A red waxed Amaryllis bloom

Prep your Waxed Amaryllis to Rebloom Next Year

January 10, 2022 Written by Ann A., Delaware Master Gardener

Did you receive a wax-covered Amaryllis over the holidays, only to be disappointed that it will not bloom again? Sadly, due to the wax, it is not even compostable after its useful life is over.

Of course, the amaryllis won’t grow roots with wax on the bulb. So first, carefully remove the wax. Sometimes it comes off in little pieces. Other times a big chunk of wax will come off and then peels off quickly. Try to leave as much brown covering on the bulb as possible. It doesn’t matter which end you begin removing the wax. If starting at the base, carefully take a sharp knife and cut a “v” into the edge and then carefully pick off the wax.

An Amaryllis bulb with roots at end of its first summer.
An Amaryllis bulb at end of its first summer.
An Amaryllis bulb with roots.
An Amaryllis bulb with roots.

Once all of the wax is removed, find a sturdy, small flat plastic lid with sides and fold a paper towel to fit inside. The rectangular plastic lid in the picture below came from baked goods in a local store and the lid conveniently holds two amaryllis bulbs on the windowsill.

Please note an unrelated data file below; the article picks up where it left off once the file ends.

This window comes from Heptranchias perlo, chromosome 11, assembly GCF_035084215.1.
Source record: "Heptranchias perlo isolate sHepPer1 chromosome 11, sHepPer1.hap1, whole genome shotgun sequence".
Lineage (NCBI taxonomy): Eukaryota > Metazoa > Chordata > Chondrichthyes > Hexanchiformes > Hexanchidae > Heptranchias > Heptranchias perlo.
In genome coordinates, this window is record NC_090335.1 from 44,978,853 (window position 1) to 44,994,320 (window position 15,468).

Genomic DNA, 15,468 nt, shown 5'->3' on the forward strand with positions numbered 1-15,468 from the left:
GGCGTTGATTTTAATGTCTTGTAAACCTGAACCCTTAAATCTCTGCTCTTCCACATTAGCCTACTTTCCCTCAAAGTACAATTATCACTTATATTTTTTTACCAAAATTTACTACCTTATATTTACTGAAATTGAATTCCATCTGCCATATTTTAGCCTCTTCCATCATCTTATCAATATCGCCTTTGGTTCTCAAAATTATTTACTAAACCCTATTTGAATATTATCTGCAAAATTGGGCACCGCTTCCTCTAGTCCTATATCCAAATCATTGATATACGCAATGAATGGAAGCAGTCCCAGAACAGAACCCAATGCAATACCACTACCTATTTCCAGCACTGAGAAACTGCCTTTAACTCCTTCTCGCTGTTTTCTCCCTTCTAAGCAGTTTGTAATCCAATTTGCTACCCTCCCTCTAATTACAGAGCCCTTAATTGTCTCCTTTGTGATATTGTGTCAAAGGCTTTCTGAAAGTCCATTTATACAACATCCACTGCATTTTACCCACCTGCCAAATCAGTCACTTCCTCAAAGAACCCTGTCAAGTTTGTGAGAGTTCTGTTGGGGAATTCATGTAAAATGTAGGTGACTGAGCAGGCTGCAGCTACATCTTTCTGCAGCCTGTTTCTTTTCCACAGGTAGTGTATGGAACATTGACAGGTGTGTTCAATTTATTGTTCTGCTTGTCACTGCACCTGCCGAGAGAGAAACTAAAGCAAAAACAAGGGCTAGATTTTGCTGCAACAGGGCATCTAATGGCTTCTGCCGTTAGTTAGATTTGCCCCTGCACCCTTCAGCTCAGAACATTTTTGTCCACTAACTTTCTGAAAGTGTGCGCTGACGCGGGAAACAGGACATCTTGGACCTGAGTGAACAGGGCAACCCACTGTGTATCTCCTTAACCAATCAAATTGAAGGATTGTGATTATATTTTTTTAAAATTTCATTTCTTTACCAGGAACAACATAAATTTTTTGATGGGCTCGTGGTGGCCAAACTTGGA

Place the bulbs in the sun.

The paper towel should be folded to at least double thickness. Dampen the towel until it is barely damp, place the bulb on top of the towel and place the lid with the bulb in a sunny window. Depending on the temperature in your house and sunlight hitting the towel, check the bulb daily or every few days to keep the towel evenly damp. There should not be any standing water in the tray. In approximately 4 to 6 weeks, white roots should begin to appear. Gradually increase the amount of water on the towel. Still, there should not be any standing water in the tray.

When there are approximately 4 to 5 roots, each about 3 inches long, place the bulb in a flower pot/container with holes. The container should be 1 to 2 inches wider than the bulb all the way around. Regular potting soil should be used to pot your bulb. Soil should be just slightly below the top of the rounded part of the bulb. The neck should be fully visible. Personally, I use a coffee filter at the bottom of my container. The filter covers the bottom of the container and extends up the inside walls at least 2 inch. I do not use chards or rocks as the roots may get stuck among the chards and rocks.


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